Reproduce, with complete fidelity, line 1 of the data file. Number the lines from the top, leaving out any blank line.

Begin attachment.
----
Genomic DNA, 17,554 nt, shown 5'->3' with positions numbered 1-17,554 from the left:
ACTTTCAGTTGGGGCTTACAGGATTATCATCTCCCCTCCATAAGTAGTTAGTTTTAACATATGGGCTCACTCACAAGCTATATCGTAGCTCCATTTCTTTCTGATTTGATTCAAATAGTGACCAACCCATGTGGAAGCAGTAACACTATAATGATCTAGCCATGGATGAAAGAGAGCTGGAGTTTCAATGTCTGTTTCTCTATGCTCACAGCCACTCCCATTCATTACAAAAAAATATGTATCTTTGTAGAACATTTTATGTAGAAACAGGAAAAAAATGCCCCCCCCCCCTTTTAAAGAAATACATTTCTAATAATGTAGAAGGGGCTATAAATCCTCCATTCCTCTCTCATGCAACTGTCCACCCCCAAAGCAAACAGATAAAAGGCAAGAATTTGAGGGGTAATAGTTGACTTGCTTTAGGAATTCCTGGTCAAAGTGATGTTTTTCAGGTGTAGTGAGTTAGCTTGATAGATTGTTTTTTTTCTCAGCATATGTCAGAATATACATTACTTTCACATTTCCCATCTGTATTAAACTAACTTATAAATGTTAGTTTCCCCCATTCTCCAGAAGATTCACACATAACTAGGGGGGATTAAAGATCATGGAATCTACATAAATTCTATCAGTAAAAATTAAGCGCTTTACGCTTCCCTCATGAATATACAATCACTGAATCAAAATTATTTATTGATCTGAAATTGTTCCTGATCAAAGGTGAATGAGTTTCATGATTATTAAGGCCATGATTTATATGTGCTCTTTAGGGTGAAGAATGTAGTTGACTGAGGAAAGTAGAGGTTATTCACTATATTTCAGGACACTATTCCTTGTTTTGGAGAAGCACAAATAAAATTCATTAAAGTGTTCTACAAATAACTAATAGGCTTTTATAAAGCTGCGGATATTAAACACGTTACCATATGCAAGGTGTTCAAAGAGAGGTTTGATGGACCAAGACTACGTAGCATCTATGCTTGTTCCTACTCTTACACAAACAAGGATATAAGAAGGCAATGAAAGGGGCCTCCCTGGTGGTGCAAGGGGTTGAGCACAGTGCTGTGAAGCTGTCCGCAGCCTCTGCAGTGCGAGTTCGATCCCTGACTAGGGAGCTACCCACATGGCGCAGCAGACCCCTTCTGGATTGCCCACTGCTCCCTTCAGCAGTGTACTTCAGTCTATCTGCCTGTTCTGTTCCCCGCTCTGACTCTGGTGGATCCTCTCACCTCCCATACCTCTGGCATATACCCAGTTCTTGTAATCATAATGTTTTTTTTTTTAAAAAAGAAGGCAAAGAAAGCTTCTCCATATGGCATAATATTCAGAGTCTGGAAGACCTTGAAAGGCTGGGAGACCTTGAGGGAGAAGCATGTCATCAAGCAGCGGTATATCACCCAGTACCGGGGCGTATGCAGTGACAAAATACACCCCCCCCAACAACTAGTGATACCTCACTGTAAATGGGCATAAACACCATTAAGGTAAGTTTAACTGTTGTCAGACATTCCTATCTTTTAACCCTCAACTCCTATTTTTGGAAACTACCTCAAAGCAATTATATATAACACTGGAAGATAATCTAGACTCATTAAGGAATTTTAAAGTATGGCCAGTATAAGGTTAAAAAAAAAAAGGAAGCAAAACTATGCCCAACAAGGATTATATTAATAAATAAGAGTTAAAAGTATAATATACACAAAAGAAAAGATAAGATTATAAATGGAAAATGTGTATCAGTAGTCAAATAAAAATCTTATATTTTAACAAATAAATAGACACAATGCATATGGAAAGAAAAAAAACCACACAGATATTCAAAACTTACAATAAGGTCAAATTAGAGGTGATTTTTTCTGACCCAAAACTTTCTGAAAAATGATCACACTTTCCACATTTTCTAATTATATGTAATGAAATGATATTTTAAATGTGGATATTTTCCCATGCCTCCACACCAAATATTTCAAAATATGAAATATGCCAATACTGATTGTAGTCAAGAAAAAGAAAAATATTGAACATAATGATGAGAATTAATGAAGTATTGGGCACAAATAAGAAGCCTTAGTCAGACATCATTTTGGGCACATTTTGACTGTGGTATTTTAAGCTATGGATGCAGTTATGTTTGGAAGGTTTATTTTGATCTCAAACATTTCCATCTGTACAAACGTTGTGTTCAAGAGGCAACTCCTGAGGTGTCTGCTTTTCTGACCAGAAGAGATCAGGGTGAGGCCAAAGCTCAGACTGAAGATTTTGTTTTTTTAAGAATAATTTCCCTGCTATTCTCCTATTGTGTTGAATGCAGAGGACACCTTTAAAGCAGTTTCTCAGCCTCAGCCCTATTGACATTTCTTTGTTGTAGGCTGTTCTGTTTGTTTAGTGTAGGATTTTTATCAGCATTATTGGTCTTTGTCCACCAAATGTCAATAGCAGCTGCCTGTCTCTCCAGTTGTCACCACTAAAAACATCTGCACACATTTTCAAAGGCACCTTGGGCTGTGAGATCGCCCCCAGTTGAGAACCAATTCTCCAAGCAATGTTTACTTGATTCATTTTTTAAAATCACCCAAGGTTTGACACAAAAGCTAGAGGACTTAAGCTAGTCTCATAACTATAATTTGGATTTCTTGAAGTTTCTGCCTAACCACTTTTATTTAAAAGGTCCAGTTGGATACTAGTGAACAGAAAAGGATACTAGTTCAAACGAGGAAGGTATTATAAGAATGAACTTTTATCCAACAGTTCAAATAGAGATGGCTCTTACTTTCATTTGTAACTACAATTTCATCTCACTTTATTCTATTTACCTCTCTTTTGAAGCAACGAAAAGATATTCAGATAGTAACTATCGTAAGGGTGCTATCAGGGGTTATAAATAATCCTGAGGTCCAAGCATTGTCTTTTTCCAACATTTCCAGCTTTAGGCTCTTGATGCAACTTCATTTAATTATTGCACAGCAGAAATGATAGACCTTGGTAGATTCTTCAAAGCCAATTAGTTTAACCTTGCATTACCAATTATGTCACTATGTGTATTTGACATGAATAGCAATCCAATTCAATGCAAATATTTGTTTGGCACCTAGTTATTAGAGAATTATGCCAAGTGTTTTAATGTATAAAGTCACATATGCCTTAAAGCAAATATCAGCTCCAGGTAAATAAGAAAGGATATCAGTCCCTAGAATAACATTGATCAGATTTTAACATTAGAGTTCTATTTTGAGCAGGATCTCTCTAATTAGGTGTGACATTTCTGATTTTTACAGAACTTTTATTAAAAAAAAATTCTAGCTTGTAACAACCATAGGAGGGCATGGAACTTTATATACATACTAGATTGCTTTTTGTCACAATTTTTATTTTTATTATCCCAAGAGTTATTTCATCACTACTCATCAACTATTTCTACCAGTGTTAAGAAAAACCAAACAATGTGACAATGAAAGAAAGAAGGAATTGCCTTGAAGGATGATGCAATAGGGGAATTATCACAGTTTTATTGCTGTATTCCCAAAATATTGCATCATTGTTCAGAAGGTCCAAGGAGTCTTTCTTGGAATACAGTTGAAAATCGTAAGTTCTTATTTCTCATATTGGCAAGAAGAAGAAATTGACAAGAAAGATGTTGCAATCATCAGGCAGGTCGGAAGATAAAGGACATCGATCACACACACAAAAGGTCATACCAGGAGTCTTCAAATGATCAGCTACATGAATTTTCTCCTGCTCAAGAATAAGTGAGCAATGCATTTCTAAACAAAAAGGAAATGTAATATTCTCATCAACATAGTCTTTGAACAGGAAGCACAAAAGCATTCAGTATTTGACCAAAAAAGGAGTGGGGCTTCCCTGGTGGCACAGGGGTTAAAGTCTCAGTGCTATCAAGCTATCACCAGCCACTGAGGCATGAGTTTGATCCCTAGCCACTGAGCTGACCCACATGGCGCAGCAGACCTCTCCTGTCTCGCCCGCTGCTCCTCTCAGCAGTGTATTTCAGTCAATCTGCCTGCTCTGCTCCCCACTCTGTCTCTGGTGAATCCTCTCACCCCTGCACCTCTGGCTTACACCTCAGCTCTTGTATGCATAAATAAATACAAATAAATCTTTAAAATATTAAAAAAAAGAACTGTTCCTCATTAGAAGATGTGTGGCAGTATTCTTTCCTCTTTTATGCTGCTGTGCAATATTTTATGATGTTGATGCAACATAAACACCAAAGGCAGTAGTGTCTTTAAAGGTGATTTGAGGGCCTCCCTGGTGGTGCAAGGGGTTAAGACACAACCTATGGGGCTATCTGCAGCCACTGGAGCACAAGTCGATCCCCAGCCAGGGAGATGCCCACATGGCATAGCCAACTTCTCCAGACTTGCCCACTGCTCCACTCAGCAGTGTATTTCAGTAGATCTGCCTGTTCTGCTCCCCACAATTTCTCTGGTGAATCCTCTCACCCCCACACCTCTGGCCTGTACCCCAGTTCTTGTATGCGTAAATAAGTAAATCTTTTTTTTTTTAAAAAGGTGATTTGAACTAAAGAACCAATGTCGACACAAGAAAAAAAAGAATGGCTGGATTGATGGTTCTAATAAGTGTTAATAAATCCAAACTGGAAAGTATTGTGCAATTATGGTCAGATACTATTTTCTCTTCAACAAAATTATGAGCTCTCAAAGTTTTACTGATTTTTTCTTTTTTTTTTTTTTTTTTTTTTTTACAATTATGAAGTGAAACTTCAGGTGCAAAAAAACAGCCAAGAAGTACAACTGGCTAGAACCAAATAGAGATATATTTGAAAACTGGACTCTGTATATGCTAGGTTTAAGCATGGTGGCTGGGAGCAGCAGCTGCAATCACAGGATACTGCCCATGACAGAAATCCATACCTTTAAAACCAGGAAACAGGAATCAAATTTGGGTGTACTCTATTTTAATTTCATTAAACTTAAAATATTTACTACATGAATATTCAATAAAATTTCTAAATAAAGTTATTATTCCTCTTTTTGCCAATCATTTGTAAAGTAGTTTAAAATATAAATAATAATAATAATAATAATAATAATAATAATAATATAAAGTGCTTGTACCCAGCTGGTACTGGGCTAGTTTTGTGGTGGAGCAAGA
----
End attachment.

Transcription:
Genomic DNA, 17,554 nt, shown 5'->3' with positions numbered 1-17,554 from the left: